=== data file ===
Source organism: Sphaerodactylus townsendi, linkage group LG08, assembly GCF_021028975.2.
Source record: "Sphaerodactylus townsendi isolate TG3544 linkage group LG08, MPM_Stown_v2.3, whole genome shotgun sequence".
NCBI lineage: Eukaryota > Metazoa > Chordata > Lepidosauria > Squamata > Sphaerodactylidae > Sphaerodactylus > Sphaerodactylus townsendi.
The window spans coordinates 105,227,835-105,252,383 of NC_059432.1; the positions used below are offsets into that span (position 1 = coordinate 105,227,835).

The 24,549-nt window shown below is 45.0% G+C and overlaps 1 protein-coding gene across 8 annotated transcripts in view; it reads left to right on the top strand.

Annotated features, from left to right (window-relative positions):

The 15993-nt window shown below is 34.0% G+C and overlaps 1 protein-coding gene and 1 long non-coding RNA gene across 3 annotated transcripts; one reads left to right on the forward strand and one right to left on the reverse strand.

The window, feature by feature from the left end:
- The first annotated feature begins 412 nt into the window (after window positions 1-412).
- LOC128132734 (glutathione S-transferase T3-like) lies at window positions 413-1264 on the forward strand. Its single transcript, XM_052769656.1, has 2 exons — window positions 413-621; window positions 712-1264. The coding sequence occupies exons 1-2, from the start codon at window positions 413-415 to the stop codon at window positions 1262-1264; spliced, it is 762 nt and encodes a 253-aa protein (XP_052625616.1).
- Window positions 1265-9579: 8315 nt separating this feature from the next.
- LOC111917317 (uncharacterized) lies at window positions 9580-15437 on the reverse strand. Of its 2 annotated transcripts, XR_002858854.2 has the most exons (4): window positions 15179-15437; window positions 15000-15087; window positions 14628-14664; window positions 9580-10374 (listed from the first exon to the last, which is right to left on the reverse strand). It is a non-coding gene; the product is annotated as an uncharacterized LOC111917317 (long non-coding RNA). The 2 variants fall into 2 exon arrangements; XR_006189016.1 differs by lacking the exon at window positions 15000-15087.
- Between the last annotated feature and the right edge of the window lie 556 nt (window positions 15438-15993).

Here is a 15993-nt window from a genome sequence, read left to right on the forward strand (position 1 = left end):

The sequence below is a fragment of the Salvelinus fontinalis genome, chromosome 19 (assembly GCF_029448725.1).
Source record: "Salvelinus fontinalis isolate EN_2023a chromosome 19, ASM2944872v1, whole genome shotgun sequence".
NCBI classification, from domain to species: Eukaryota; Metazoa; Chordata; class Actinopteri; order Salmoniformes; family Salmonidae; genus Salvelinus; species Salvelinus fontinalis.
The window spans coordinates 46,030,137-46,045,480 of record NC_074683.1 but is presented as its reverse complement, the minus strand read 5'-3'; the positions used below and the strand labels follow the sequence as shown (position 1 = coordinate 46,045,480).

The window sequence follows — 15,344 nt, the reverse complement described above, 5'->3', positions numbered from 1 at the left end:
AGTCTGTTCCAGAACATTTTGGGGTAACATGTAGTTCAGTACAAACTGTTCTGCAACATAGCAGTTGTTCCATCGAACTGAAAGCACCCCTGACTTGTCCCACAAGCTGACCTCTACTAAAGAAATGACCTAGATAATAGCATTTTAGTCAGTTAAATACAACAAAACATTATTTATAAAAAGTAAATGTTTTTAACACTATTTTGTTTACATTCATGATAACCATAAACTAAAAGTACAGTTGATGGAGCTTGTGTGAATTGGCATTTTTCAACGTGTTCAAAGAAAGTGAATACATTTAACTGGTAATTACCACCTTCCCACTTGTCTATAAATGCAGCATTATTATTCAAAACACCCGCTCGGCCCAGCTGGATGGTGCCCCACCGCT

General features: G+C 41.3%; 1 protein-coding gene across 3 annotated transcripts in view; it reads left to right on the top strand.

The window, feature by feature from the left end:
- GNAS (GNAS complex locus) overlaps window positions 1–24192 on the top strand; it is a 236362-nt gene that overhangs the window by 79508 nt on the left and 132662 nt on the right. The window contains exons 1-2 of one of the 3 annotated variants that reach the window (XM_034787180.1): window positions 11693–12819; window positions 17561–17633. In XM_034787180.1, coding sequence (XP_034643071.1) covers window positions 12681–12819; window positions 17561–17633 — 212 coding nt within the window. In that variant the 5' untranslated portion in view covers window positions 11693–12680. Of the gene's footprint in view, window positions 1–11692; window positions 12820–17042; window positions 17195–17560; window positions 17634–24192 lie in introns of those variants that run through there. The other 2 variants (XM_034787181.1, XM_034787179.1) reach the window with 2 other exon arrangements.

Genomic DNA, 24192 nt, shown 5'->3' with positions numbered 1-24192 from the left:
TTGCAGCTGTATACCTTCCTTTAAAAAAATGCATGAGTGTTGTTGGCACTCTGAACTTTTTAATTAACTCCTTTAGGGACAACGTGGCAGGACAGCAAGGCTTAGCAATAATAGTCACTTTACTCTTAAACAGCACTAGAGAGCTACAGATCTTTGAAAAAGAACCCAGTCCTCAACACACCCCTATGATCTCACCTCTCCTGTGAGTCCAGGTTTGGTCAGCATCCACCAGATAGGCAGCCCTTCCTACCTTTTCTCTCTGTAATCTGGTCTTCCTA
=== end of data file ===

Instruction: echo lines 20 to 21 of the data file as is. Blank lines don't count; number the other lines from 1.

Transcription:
AGTCTGTTCCAGAACATTTTGGGGTAACATGTAGTTCAGTACAAACTGTTCTGCAACATAGCAGTTGTTCCATCGAACTGAAAGCACCCCTGACTTGTCCCACAAGCTGACCTCTACTAAAGAAATGACCTAGATAATAGCATTTTAGTCAGTTAAATACAACAAAACATTATTTATAAAAAGTAAATGTTTTTAACACTATTTTGTTTACATTCATGATAACCATAAACTAAAAGTACAGTTGATGGAGCTTGTGTGAATTGGCATTTTTCAACGTGTTCAAAGAAAGTGAATACATTTAACTGGTAATTACCACCTTCCCACTTGTCTATAAATGCAGCATTATTATTCAAAACACCCGCTCGGCCCAGCTGGATGGTGCCCCACCGCT

General features: G+C 41.3%; 1 protein-coding gene across 3 annotated transcripts in view; it reads left to right on the top strand.